The tournament was not easy, nor was the heads-up match without severe challenges and setbacks.  Runner-up Allan Kwong fought valiantly, but lost two big hands late and had to settle for second place.  Kwong is a 31-year-old prop player at the Bay 101 Casino in San Jose, CA.

The Casino Employees Championship has served the launching pad for most WSOP schedules since back in 2000.  The tournament was initially called the “Dealers World Poker Championship," since the inaugural tournament was open only to casino dealers at the time.  The following year, all casino employees became eligible.  The inaugural event attracted only 109 entries.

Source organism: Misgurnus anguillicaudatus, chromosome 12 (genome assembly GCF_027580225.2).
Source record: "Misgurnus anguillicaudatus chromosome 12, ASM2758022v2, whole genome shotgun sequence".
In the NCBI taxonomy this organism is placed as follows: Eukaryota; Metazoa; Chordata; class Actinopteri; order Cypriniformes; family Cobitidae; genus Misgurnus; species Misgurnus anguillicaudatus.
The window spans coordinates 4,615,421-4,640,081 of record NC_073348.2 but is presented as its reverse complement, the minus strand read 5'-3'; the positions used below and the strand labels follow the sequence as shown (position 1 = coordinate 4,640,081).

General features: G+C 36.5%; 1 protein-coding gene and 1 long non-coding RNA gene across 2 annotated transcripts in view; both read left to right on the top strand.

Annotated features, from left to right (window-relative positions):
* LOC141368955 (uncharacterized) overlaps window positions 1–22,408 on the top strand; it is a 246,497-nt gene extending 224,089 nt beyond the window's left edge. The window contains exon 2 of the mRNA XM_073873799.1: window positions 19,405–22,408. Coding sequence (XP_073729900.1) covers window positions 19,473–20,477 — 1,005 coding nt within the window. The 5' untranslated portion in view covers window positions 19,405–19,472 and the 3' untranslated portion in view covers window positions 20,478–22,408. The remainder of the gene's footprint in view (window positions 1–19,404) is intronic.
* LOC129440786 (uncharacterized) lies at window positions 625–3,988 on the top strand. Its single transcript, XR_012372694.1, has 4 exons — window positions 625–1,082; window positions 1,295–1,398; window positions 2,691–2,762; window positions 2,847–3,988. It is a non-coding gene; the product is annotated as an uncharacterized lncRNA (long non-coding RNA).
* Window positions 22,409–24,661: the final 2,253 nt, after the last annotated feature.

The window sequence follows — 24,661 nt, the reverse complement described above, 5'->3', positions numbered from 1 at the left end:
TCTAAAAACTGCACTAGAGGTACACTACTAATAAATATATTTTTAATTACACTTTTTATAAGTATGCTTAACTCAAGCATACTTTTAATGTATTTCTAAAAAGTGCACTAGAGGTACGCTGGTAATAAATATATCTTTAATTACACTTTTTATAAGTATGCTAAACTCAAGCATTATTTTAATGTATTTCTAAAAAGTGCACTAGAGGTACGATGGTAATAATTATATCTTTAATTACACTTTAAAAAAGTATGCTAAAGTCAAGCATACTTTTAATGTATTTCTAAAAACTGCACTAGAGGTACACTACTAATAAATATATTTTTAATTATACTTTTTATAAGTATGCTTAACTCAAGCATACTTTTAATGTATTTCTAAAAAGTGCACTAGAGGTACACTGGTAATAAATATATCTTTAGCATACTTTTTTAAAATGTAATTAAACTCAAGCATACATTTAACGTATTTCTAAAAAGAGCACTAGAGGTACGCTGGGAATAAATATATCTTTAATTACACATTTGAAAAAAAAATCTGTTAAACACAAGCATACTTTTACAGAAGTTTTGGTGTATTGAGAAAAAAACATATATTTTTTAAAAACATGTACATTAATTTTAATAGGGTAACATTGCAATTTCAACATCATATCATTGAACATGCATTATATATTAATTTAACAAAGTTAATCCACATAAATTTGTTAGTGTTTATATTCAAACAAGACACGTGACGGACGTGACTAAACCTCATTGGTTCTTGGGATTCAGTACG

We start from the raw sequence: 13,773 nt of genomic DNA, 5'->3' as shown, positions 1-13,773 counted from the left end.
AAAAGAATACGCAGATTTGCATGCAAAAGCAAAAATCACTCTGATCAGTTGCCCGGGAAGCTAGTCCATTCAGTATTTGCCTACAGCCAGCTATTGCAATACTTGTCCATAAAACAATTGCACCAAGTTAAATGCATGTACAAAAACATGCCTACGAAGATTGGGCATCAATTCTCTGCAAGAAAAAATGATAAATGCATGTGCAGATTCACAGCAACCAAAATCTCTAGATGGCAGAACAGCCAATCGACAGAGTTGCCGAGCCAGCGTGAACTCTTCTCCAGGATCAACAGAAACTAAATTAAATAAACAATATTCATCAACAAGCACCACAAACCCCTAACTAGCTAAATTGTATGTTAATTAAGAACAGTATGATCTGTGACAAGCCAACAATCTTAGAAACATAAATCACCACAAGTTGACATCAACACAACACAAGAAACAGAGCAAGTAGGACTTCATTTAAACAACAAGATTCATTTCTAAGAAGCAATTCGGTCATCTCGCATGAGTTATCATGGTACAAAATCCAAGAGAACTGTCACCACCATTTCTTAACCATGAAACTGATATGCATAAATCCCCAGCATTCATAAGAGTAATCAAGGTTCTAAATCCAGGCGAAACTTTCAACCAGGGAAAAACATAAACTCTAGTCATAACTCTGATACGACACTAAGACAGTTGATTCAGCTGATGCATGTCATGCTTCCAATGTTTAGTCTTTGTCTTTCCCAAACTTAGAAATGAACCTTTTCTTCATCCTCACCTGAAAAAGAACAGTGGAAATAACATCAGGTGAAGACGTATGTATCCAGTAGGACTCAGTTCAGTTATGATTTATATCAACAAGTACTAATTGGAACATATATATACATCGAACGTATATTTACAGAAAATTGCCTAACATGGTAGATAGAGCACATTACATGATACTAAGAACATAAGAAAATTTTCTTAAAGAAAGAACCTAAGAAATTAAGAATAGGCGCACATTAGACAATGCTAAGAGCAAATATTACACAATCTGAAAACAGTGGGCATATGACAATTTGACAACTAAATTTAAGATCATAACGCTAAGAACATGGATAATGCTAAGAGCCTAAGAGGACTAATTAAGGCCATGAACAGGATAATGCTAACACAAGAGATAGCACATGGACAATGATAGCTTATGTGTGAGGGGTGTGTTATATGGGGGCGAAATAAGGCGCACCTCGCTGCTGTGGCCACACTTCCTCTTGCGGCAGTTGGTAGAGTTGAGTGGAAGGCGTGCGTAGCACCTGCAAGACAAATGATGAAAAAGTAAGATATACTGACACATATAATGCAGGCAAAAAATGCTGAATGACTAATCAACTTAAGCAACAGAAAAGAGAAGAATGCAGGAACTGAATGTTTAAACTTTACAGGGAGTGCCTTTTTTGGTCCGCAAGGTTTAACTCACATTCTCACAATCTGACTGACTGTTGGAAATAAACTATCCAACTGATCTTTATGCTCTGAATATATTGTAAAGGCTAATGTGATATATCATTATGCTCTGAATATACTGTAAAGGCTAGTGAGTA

This tournament was added to the WSOP schedule and has been maintained to recognize the considerable contributions of many dedicated professionals in the gaming industry.  It has been an official gold bracelet event ever year since its inception.

Name:  Chad Holloway
Birthplace:  Baraboo, WI (USA)
Current Residence:  Reedsburg, WI (USA)
Age:  30
Marital Status:  Single
Children:  None
Profession:  Poker Writer (PokerNews)
Education:  B.A. University of Wisconsin, plus one year of law school at Tulane University
WSOP Cashes (including this event):  1 (played in four events total)
WSOP Final Table Appearances:  1
WSOP Wins (with this victory):  1


WSOP:  Talk about your path to the final table.